It was 10 in the morning, adoring union members were already more or less crowding their president, Fran Drescher, and the crowd was growing by the minute.

Outside the Netflix offices in Hollywood, a festive, festive atmosphere took over the intersection of Sunset Boulevard and Van Ness Avenue. It was a labor strike, sure. But it felt a bit like a summer Friday street party — one with some famous guests.

“We say we should be so grateful to do what we love to do — but not be compensated, not protected while they benefit from our work,” said Amanda Crew of HBO’s “Silicon Valley.” who walked the strike with Dustin Milligan of “Schitt’s Creek.”

“That’s the myth of the actor: You’re making art, so you should be so grateful because you’re living your dream. Why? Do we do that to doctors? We bring so much joy to people by entertaining them,” Crew added.

It was the first of what could be many days of marching for actors who have been picketing at locations across the country. They chanted, “Actors and writers unite!” as they walked down a short block in Times Square where Paramount does business; they handed out bottles of cold water and cans of La Croix outside 30 Rockefeller Plaza in Midtown Manhattan; and they jumped their picket signs to the sounds of Jay-Z’s “Dirt Off Your Shoulder” as it blared from a loudspeaker in Hollywood.

A day earlier, the Hollywood actors’ union, known as SAG-AFTRA, approved a strike for the first time in 43 years, joining forces with writers who walked out more than 70 days ago.

“There is a renewed sense of excitement and solidarity,” said Alicia Carroll, strike captain of the Writers Guild of America. “Writers have been here for over 70 days. It’s been a while and it’s hot. People are tired. So this is a confidence boost that we’re not alone in the industry in terms of problems.”

The actors and writers could not agree on new contracts with the Alliance of Film and Television Producers, which represents major studios and streamers. Salary is a central issue, but compensation negotiations have become more difficult with the advent of streaming services and the rise of artificial intelligence.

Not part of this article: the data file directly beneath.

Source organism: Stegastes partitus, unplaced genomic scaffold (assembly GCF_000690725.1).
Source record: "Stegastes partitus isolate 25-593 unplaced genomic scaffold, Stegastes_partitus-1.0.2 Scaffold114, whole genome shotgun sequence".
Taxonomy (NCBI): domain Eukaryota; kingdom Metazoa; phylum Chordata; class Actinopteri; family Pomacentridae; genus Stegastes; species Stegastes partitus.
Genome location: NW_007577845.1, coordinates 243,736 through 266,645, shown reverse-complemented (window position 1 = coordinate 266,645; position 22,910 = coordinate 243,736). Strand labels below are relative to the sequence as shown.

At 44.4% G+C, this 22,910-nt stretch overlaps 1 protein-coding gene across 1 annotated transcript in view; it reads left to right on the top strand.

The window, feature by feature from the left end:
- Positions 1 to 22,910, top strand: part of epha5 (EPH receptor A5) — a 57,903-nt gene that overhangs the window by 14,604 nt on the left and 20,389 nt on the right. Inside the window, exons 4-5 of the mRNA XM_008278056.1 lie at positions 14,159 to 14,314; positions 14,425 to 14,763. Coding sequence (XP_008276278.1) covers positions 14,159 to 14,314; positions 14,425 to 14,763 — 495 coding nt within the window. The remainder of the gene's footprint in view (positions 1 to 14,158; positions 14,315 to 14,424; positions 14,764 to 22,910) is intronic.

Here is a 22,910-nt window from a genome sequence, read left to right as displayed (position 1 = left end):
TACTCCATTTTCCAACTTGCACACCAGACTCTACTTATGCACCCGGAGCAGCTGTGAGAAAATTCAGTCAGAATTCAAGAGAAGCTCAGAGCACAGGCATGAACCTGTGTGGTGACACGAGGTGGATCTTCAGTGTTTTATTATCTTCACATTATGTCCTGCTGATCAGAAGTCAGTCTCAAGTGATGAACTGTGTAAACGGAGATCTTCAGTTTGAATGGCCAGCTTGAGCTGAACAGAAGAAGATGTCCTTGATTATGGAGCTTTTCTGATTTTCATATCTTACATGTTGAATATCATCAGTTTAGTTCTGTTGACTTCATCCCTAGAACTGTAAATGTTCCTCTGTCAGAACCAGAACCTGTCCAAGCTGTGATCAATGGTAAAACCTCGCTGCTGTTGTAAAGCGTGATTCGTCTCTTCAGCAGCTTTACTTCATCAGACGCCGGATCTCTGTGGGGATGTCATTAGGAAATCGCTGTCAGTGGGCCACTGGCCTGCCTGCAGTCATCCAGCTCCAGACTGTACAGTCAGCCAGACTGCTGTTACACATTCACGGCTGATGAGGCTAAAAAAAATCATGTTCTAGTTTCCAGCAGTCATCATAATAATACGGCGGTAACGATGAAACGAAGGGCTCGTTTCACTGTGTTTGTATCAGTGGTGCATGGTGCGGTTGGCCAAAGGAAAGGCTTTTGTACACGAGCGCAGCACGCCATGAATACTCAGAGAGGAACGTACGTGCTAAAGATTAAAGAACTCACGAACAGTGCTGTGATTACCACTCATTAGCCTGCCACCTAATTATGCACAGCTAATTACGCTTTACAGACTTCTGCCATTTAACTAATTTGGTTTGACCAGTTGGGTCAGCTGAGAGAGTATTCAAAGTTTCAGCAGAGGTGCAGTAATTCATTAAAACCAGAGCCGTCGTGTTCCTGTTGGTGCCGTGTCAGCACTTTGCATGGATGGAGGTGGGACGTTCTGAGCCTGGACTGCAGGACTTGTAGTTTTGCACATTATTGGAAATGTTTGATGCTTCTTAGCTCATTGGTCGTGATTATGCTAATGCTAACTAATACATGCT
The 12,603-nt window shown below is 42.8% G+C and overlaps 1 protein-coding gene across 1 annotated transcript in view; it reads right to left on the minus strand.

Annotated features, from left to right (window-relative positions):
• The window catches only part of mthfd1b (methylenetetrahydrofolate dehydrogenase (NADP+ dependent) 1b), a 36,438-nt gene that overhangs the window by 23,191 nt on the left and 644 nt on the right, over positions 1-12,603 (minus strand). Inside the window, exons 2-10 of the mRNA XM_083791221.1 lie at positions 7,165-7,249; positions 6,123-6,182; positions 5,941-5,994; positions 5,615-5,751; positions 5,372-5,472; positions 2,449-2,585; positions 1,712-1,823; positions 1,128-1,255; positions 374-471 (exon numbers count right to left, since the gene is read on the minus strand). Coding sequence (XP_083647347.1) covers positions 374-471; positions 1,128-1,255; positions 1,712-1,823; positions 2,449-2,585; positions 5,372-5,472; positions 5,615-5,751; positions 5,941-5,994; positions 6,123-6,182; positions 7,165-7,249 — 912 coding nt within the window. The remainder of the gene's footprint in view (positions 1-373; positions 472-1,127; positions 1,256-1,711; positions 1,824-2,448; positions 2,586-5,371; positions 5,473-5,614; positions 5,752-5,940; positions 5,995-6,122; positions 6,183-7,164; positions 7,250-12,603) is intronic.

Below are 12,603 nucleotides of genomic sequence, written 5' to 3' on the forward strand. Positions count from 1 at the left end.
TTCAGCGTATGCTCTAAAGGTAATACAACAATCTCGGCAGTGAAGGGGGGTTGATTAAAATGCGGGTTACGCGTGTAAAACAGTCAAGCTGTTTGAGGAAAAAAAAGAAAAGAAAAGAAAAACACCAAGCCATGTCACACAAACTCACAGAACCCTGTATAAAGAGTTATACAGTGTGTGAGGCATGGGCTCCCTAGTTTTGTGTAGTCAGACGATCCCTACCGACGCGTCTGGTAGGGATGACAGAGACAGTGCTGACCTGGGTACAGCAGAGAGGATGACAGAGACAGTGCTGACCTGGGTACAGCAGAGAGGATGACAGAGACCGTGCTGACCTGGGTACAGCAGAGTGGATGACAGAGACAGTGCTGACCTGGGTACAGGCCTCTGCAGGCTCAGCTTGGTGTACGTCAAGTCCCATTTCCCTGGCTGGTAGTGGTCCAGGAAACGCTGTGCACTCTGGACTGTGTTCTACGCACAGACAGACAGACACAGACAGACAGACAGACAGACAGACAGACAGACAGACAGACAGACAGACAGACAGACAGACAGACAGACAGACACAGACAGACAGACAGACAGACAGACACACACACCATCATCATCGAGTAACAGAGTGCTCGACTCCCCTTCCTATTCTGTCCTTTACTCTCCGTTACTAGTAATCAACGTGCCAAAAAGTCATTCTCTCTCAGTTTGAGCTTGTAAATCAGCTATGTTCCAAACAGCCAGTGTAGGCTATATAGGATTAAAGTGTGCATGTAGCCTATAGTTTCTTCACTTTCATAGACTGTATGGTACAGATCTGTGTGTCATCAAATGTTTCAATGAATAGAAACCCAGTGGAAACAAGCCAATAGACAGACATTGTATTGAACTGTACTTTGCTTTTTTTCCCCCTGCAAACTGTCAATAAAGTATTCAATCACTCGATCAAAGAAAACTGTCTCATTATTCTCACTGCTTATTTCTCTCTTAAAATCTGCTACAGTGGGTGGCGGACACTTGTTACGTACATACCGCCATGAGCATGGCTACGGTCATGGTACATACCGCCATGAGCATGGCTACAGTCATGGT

Actors, including Mrs. Drescher, the president of the actors’ union, cast the moment as a turning point, arguing that the entire business model for the $134 billion. American film and television business has changed. They say their new contract must account for those changes with various fences and protections, including increased residual payments (a type of royalty) from streaming services. They are also worried about how AI could be used to reproduce their work: scripts in the case of writers and digital copies of their likenesses for actors.

Hollywood companies insisted they worked in good faith to reach an acceptable deal in what was also a difficult time for an industry that has been upended by streaming and continues to deal with the lingering effects of the pandemic.

“The union has unfortunately chosen a path that will lead to financial hardship for countless thousands of people who depend on the industry,” the studio alliance said in a statement after SAG-AFTRA announced the strike.

On Friday, writers said they were encouraged to be joined on the picket lines by actors, many of whom have been marching with them for months in the black-and-yellow T-shirts that have become something of a uniform. It is the first time since 1960 that actors and screenwriters have gone on strike at the same time.

WGA leaders shared picket line advice: Bring plenty of sunscreen and set a timer to reapply, watch out for traffic. But some actors were already veterans.

“I haven’t been to a picket without SAG-AFTRA members there. Sometimes they even outnumbered us here in the east,” said Lisa Takeuchi Cullen, vice president of the Writers Guild of America, East. “They have been our loyal supporters and comrades, and we intend to reciprocate.”

“Suddenly,” she added, “the sleeping giant awoke.”

An animated Ms. Drescher, in a white SAG-AFTRA cap emblazoned with the words “negotiating committee,” arrived to an exuberant crowd that wrapped around her as she visited the pickets outside Netflix’s offices in Los Angeles.

“I’m really not here for myself as much as the 99.9 percent of the membership, who are working people who are just trying to make ends meet to put food on the table, pay rent and get their kids to school,” she said. . “They’re the ones who are being squeezed out of their livelihood, and it’s just pathetic.”

Shara Ashley Zeiger, an actor, brought her 2-year-old child, Lily, to the picket outside the NBC offices in New York. A sign protruded from her daughter’s stroller. Lily played with her food – and a tambourine.

“The effects of this deal directly affect my daughter and my family,” Ms. Zeiger said.

She added: “I had a role in a project that was on a streamer, and their deal was that they didn’t have to pay me residuals for two years. And it was in the middle of the pandemic.”

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